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The Truth About Position Requirements

The Truth About Position Requirements

In this week's Ask Victoria, our reader wants to know whether to avoid applying to positions in which he is missing one of the requirements. In addition, he wants to know how to convince nonprofits to interview him. If you've been having these same concerns, read on!

Hi Victoria,

Many of the job descriptions I’ve looked at in my search would seem to be good matches for me. I’ve gained skills in communication, organizing and coordinating, and collaboration in a career as a customer service program/project manager. Yet the positions require some experience in fundraising, even what appear to be entry-level positions. I do volunteer, but more as a "doer" than a fundraiser. Should I look for positions that don’t involve fundraising in order to get a foot in the door?

How do I convince nonprofits to at least give me an interview so we could discuss fit? It seems to me that if I fit 90% of their requirements, I could learn the other 10%. Or am I being naïve?

Sammy


Hi Sammy,

Guess what? Over the last few weeks, I’ve been interviewing HR professionals and hiring managers (I’ll be featuring these interviews in upcoming articles) and they have said that in most cases, passion trumps skills at their organizations. The skills, as you mentioned, can be learned, but the passion has to be there in order for you to maintain your momentum and your desire to do well in your role.

If you’re truly meeting 90% of the other qualifications for most of the jobs you’re interested in, you can (and should!) apply for them- unless of course the 10% that you’re missing is an integral part of the job. Assess the full list of requirements and how essential they are for the job. Be sure to highlight your strengths- you are not expected to point out the skills that you lack on your application, so lead with your abilities.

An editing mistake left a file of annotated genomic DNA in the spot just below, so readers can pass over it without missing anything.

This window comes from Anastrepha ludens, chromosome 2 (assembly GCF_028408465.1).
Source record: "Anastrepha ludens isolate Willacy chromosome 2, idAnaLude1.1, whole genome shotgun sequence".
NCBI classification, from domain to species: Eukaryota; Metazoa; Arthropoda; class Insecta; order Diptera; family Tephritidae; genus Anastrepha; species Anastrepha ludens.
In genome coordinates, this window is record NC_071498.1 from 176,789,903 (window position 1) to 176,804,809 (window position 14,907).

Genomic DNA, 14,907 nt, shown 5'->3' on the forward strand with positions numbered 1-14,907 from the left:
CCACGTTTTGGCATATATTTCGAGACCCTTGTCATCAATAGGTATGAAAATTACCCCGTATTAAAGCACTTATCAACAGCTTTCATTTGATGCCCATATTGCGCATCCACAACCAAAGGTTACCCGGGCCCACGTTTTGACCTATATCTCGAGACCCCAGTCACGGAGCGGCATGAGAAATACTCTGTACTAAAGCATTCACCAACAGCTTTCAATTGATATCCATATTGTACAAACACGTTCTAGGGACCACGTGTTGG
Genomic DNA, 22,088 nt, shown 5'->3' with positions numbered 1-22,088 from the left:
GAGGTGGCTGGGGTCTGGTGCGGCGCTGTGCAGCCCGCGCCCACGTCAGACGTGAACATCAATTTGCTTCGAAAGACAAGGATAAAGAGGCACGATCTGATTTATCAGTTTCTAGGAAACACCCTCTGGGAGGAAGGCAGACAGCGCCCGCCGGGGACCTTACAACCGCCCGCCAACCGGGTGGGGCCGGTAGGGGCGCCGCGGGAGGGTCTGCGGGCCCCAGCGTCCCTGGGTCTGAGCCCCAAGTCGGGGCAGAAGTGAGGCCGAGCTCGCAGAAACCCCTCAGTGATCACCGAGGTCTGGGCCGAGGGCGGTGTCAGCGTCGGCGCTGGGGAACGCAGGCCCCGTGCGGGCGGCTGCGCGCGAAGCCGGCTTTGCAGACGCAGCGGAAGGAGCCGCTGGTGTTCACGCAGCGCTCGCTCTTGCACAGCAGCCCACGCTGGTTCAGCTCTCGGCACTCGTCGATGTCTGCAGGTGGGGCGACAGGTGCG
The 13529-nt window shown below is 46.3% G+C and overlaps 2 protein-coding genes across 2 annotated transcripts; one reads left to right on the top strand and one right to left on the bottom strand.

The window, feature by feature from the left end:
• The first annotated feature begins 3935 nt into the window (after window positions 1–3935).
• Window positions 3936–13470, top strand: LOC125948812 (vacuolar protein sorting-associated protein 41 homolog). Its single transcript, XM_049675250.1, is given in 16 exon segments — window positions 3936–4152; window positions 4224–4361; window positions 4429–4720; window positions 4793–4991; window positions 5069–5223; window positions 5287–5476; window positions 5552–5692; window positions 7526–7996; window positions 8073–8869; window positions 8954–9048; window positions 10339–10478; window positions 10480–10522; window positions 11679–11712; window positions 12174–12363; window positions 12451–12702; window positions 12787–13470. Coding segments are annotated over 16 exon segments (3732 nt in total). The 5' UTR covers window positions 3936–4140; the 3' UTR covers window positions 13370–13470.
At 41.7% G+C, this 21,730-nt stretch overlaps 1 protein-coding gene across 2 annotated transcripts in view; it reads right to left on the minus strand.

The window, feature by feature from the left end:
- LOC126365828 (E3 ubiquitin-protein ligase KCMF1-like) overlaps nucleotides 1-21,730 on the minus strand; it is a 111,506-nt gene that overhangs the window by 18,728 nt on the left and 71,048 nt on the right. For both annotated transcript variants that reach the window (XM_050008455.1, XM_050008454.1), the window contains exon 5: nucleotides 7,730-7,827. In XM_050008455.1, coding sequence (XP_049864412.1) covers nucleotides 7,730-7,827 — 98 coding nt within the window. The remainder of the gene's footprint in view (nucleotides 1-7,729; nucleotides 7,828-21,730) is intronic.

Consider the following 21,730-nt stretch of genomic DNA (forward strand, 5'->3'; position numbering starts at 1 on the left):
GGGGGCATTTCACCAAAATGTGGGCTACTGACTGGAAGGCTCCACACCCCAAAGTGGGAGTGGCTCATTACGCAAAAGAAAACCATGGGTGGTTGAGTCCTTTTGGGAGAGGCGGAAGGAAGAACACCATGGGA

As I’m sure you know, you can certainly use your volunteer experience to your advantage. Demonstrate your passion for the cause, and whenever applicable, show how your volunteer experience relates to the job that you’re applying for.

While you mentioned that you haven’t done any fundraising, there are a couple of things you can do to supplement your experience. First, educate yourself on the skills needed to be successful in this area. For example, having customer service skills can apply to fundraising when you think in terms of building and managing relationships.

Which of the necessary skills do you already possess? These are the ones you should showcase on your resume. In your cover letter, write how you can use those skills effectively in fundraising.

This is a quick fix, so over the long term, try this: look at the organization where you are currently volunteering. See if you can get involved in the fundraising efforts that are already in place there. If there is no opportunity in the organization’s current efforts, why not broach the topic of working on a fundraising project of your own creation? Perhaps you can coordinate a fundraising event or survey potential donors on behalf of the organization. This would not only help you gain the experience you’re looking for, but it will express your initiative and drive.

Next, I'll address your question about interviewing. One of the keys to landing an interview is to make a solid match between your skills and experience, and the needs of the organization. So let’s backtrack a little bit. Take a look at the resume you’ve been sending and the listings for the jobs you’ve already applied for. How well do they match?

You’ll be less likely to be called for interviews if the synergy between the skills you’ve outlined on your resume and the job requirements is lacking. If your transferable skills- particularly those of most interest to the hiring organization- are not evident, make sure to address this in your applications going forward. Take the time to tailor your resume to your job applications. Remember to put your focus on quality rather than quantity. The number of jobs you apply to is not what matters- what’s important is that you apply to the ones that are likely to hire you. You can start uncovering which ones those are by making stronger matches between your skills and the organization’s needs, before you even send your application.

Please keep us posted on any improvements you see once you adopt this new approach!

To your success,

Victoria

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